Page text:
Imagine wanting to tell your story, racing to the microphone, only to find that there is a proverbial sea separating you from it; you can see the microphone, but you cannot access it. You do not have the required credentials to stand before it. You watch people on the other side and quickly realize they have power and social mobility. Hell, their entire experience is constructed in a way that they can operate without acknowledging or seeing you. They have the political, financial and social capital to do so. Relatedly, they also have the means to tell their story; they never pray to be heard because they know they will be heard.
You, on the other hand, have none of that. You do not have a big name. You do not have a big bank account. Every title you hold — woman, mother, person of color, person living in poverty — is devalued. This is the plight of working-class families (especially mothers), early childhood education workers and anti-poverty advocates. Political leaders, on the other hand, have the luxury of engaging you and your community only when it benefits them, such as for photo ops or election season.
It is painful to watch leaders who are disconnected from the struggle of working families control not only the microphone but the platform. They control the narrative about those who struggle. But even worse, they easily disregard those whose only offense is being unable to make ends meet.
What I’m describing is not an intro to a fictitious work. Some, like me, come from places such as West Virginia, where Sen. Joe Manchin is provided opportunity after opportunity to share his austere viewpoint, even though he consistently conveys contempt for the poor.
Political leaders like Manchin often view poverty as a character defect rather than a problem created by policy. For example, Manchin killed the extension of the Child Tax Credit which would have lifted scores of children out of poverty. Refusing to extend the credit meant an estimated 4 million children — 50,000 in his own state — returned to poverty. Manchin’s gripe: The measure didn’t have strict work requirements. But such requirements are punitive and inflexible for mothers without access to child care, caregivers of children with disabilities, grandparents, parents in schools, and others with unique circumstances. There are no carveouts that address the nuances of life.
What is more, millions of children fell back into poverty, yet their advocates and caregivers never had an opportunity to express how this felt. They watched persons with power disregard the needs of the poor and lacked an opportunity to offer a rebuttal. This is because the majority of working people — including early childhood education workers — cannot capture the attention of those in power.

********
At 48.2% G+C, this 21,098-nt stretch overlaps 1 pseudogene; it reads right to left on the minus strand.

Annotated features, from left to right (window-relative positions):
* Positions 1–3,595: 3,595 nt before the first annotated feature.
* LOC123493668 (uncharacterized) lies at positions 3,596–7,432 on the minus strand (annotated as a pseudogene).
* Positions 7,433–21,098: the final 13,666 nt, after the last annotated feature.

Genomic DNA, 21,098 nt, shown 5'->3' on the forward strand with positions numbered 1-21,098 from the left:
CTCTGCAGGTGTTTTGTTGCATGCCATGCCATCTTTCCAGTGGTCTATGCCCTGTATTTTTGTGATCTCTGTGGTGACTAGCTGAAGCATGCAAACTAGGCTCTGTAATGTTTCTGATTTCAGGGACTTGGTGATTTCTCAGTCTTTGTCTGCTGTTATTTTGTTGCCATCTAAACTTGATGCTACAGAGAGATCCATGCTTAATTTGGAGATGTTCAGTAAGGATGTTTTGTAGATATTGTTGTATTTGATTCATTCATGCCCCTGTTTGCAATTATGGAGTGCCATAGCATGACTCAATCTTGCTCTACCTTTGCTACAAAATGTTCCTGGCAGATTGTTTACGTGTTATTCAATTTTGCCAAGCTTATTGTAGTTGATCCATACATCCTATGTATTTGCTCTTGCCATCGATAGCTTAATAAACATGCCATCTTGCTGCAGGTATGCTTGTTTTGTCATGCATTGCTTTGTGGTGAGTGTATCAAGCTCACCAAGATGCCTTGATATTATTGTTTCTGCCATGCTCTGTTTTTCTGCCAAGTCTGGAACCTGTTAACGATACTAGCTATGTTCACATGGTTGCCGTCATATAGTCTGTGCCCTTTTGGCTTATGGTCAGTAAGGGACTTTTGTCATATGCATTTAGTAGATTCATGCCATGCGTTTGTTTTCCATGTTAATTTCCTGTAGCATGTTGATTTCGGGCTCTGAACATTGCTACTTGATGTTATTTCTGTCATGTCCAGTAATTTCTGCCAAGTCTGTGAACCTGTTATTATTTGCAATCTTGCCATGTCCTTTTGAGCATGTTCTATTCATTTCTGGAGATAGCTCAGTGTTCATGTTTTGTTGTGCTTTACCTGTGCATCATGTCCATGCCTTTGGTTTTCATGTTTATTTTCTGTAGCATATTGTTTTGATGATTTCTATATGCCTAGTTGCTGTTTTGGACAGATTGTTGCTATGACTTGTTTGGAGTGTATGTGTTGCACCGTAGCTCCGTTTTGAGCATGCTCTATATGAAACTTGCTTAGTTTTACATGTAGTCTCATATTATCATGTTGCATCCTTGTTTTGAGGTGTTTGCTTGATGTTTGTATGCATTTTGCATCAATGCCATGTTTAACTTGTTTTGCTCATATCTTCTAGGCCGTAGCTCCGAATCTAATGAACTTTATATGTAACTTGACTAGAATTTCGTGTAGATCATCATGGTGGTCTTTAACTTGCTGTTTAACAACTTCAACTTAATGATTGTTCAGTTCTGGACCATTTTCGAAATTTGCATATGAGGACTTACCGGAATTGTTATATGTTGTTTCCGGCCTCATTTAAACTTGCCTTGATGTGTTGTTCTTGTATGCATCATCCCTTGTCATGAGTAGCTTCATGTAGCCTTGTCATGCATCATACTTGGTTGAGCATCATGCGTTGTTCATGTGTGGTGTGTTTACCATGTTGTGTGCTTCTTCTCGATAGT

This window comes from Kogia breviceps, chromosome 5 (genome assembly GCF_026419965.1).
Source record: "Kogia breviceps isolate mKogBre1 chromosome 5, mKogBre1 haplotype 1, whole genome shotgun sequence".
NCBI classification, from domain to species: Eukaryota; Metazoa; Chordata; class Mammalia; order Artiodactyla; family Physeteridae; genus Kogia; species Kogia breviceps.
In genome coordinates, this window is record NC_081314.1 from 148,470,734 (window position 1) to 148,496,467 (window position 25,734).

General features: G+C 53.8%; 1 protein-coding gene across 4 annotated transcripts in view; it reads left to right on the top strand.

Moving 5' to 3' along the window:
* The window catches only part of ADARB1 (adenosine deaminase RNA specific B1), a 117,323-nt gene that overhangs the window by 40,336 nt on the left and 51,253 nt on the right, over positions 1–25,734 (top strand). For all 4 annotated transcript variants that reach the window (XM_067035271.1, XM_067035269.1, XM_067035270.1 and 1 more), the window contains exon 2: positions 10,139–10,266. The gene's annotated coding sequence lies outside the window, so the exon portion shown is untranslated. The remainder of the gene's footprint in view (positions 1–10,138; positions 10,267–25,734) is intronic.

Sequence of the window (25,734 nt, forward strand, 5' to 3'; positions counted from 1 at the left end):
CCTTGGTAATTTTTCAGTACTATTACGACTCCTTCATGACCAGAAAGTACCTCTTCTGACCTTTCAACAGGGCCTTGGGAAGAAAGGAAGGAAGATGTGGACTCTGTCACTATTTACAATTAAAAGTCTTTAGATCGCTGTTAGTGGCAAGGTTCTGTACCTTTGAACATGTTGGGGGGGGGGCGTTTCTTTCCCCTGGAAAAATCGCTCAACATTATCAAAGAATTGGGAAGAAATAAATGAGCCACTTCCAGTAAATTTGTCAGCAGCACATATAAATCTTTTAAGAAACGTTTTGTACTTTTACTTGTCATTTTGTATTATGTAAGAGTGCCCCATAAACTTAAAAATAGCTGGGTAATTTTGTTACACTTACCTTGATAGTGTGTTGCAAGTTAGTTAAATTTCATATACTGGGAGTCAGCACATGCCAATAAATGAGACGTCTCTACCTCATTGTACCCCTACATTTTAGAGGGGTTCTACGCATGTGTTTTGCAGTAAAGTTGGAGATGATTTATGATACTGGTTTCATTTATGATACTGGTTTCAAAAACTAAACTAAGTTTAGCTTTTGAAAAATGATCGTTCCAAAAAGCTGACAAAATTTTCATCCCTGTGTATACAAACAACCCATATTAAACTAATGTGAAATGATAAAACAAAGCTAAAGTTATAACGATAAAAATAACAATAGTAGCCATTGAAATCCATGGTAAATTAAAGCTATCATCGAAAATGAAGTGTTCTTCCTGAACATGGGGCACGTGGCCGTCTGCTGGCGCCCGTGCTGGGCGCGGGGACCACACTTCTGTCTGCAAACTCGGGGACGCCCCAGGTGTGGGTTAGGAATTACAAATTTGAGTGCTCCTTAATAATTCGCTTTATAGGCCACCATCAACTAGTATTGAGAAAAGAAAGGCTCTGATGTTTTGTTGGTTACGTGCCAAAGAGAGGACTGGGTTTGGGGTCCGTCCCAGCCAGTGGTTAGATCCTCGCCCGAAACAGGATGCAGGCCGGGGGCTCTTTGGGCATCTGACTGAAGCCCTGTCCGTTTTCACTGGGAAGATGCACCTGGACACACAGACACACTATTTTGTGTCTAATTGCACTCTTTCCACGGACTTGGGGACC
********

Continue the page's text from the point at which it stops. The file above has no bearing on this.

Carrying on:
Last year, a group of women from West Virginia and I as part of Team for West Virginia Children and Rattle The Windows took 500 teddy bears to Washington, D.C. to symbolize the 50,000 West Virginia kids who would go back into poverty once the Child Tax Credit expired. Working with national partners, we learned how to obtain a permit, where to position ourselves physically so that the teddy bears would be seen by elected leaders, and how to engage congressional offices. If we didn’t have funding for the trip, or a firm to help us, we would not have known the mechanics of effectively engaging elected leaders. The truth is that most Americans wouldn’t even know where to start if they wanted to plan an action at the nation’s capital. Access to our policy makers is blocked by gatekeepers and rules that most of us are not privy to. It is almost impossible for us to capture the attention of people elected to represent us. Advocates are often told to wait until our elected leaders are in district, but there is nothing that guarantees policy makers will meet with us even if they have an office down the street. Additionally, having a meeting scheduled is no guarantee elected leaders will show up, show up on time or be willing to interact with us in good faith.
It is painful to watch people like policy makers — people who are never searching for a microphone, platform or audience — disregard us, yet be offered one opportunity after another to make their case. The mainstream media cover their every move, their every objection and their every illogical rationale for making life harder for marginalized communities. They are given ample opportunity to explain their opposition to policies that would improve life for poor and working-class folk. Working people do not stand a chance in a nation that pardons the rich, despises the poor, and caters to those with power.
We are experiencing a child care crisis in this country. Early childhood education has been underfunded for years. This has meant that centers are unable to retain staff, child care workers themselves are being paid poverty wages, and families in need of child care are going without, making it ridiculously impossible for families to participate in the workforce. The persistent challenge in early childhood education has meant that children are not getting what they need, and parents are unable to meet the demands of their families due to systemic barriers. And with rising inflation and rising housing costs, families are more squeezed than ever. When will the working poor be asked to weigh in on policies that impact their ability to be self-sustaining? When will our lived experience warrant a press pass? I do not know the answer, but I know that children and families will continue to suffer until they are seen as part of the solution rather than the problem.